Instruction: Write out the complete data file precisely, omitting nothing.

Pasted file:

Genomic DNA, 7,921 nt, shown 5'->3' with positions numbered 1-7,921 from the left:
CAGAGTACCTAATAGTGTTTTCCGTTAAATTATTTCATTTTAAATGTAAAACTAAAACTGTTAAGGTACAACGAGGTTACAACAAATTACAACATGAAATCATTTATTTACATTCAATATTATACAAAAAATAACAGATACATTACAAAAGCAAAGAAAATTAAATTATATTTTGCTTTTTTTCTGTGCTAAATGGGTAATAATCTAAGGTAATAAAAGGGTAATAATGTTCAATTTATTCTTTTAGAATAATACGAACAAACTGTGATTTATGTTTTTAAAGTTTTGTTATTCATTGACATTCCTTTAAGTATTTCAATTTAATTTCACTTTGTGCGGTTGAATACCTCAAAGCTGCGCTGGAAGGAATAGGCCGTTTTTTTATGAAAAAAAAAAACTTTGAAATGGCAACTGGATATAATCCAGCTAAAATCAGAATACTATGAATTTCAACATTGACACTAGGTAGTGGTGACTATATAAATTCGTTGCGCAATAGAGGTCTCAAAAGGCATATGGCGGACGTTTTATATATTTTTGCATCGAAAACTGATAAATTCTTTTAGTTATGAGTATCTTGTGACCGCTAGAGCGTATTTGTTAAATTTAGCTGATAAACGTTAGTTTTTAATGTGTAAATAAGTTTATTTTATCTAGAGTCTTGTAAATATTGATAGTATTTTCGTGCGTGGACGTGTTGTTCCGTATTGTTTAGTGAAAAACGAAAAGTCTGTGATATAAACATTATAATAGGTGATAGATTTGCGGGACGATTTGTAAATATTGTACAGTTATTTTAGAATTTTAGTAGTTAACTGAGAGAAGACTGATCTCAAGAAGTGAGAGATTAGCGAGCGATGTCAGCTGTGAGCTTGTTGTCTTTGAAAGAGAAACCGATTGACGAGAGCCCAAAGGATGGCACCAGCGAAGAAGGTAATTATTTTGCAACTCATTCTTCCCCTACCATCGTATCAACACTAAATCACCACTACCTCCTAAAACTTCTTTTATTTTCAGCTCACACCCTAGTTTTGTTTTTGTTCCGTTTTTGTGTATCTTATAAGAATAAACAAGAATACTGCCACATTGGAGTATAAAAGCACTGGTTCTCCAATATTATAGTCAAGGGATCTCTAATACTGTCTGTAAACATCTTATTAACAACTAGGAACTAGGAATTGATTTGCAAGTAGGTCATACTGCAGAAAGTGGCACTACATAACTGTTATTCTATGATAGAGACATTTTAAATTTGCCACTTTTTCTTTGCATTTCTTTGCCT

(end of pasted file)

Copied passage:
Genomic DNA, 7,921 nt, shown 5'->3' with positions numbered 1-7,921 from the left:
CAGAGTACCTAATAGTGTTTTCCGTTAAATTATTTCATTTTAAATGTAAAACTAAAACTGTTAAGGTACAACGAGGTTACAACAAATTACAACATGAAATCATTTATTTACATTCAATATTATACAAAAAATAACAGATACATTACAAAAGCAAAGAAAATTAAATTATATTTTGCTTTTTTTCTGTGCTAAATGGGTAATAATCTAAGGTAATAAAAGGGTAATAATGTTCAATTTATTCTTTTAGAATAATACGAACAAACTGTGATTTATGTTTTTAAAGTTTTGTTATTCATTGACATTCCTTTAAGTATTTCAATTTAATTTCACTTTGTGCGGTTGAATACCTCAAAGCTGCGCTGGAAGGAATAGGCCGTTTTTTTATGAAAAAAAAAAACTTTGAAATGGCAACTGGATATAATCCAGCTAAAATCAGAATACTATGAATTTCAACATTGACACTAGGTAGTGGTGACTATATAAATTCGTTGCGCAATAGAGGTCTCAAAAGGCATATGGCGGACGTTTTATATATTTTTGCATCGAAAACTGATAAATTCTTTTAGTTATGAGTATCTTGTGACCGCTAGAGCGTATTTGTTAAATTTAGCTGATAAACGTTAGTTTTTAATGTGTAAATAAGTTTATTTTATCTAGAGTCTTGTAAATATTGATAGTATTTTCGTGCGTGGACGTGTTGTTCCGTATTGTTTAGTGAAAAACGAAAAGTCTGTGATATAAACATTATAATAGGTGATAGATTTGCGGGACGATTTGTAAATATTGTACAGTTATTTTAGAATTTTAGTAGTTAACTGAGAGAAGACTGATCTCAAGAAGTGAGAGATTAGCGAGCGATGTCAGCTGTGAGCTTGTTGTCTTTGAAAGAGAAACCGATTGACGAGAGCCCAAAGGATGGCACCAGCGAAGAAGGTAATTATTTTGCAACTCATTCTTCCCCTACCATCGTATCAACACTAAATCACCACTACCTCCTAAAACTTCTTTTATTTTCAGCTCACACCCTAGTTTTGTTTTTGTTCCGTTTTTGTGTATCTTATAAGAATAAACAAGAATACTGCCACATTGGAGTATAAAAGCACTGGTTCTCCAATATTATAGTCAAGGGATCTCTAATACTGTCTGTAAACATCTTATTAACAACTAGGAACTAGGAATTGATTTGCAAGTAGGTCATACTGCAGAAAGTGGCACTACATAACTGTTATTCTATGATAGAGACATTTTAAATTTGCCACTTTTTCTTTGCATTTCTTTGCCT